The sound board is typically made of tone woods such as spruce or cedar.
Timbers for tone woods are chosen for both strength and ability to transfer mechanical energy from the strings to the air within the guitar body.
Sound is further shaped by the characteristics of the guitar body's resonant cavity.
In expensive instruments, the entire body is made of wood.
In inexpensive instruments, the back may be made of plastic.
In an acoustic instrument, the body of the guitar is a major determinant of the overall sound quality.
This thin piece of wood, often only 2 or 3 mm thick, is strengthened by differing types of internal bracing.
Many luthiers consider the top the dominant factor in determining the sound quality.
The majority of the instrument's sound is heard through the vibration of the guitar top as the energy of the vibrating strings is transferred to it.
The body of an acoustic guitar has a sound hole through which sound projects.
The sound hole is usually a round hole in the top of the guitar under the strings.
Air inside the body vibrates as the guitar top and body is vibrated by the strings, and the response of the air cavity at different frequencies is characterized, like the rest of the guitar body, by a number of resonance modes at which it responds more strongly.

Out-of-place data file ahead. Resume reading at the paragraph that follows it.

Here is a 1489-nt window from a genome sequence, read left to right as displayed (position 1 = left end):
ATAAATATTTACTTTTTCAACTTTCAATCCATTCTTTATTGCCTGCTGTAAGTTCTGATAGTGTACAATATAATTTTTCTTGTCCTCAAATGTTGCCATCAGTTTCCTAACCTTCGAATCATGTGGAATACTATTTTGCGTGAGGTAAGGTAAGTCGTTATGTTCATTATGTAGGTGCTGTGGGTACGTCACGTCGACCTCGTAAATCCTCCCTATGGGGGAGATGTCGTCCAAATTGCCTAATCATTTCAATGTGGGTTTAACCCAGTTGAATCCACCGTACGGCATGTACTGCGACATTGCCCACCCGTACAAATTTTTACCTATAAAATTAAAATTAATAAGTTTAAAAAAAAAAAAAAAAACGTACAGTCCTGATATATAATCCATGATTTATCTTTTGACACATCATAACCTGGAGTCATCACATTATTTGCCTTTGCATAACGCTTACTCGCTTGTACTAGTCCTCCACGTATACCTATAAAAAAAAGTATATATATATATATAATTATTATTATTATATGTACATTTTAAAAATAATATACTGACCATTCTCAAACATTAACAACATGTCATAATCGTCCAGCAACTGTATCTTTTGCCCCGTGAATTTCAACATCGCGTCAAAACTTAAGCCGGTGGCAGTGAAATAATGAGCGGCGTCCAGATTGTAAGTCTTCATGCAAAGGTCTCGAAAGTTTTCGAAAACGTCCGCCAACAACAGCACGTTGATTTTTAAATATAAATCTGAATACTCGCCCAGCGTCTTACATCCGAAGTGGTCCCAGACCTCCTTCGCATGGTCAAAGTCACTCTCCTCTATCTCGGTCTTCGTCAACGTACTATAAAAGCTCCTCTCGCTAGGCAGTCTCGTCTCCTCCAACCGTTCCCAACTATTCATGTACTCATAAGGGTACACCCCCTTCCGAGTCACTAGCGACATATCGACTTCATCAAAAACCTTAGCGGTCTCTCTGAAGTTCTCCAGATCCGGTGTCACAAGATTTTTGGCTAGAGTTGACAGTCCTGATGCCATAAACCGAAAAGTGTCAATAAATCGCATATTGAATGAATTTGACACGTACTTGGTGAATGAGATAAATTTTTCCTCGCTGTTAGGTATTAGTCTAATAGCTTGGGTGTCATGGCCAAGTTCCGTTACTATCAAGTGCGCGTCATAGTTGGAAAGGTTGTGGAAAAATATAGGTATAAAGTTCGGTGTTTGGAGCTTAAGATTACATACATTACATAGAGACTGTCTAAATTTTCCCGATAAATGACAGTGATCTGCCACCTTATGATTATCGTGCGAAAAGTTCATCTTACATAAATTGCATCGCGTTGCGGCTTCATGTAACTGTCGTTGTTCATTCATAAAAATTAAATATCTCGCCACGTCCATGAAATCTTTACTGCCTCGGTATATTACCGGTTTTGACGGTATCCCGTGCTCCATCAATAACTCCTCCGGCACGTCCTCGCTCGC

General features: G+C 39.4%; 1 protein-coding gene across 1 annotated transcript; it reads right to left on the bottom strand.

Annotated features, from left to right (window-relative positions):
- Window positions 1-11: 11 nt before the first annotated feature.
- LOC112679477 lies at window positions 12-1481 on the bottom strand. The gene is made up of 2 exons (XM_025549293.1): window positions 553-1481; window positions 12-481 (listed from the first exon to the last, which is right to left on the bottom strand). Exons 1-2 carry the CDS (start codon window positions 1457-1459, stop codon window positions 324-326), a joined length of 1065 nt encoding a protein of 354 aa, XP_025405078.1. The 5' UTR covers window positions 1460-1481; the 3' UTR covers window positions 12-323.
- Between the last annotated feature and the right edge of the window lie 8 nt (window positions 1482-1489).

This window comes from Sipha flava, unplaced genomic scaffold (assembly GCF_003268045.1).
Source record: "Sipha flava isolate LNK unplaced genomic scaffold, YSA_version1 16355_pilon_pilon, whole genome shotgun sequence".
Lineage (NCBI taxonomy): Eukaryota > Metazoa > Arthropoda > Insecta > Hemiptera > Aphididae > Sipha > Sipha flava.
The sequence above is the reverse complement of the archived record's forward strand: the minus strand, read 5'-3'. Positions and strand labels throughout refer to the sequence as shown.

The top, back and ribs of an acoustic guitar body are very thin (1–2 mm), so a flexible piece of wood called lining is glued into the corners where the rib meets the top and back.
This interior reinforcement provides 5 to 20 mm of solid gluing area for these corner joints.
Solid linings are often used in classical guitars, while kerfed lining is most often found in steel string acoustics.
Kerfed lining is also called kerfing because it is scored, or "kerfed"(incompletely sawn through), to allow it to bend with the shape of the rib).
During final construction, a small section of the outside corners is carved or routed out and filled with binding material on the outside corners and decorative strips of material next to the binding, which are called purfling.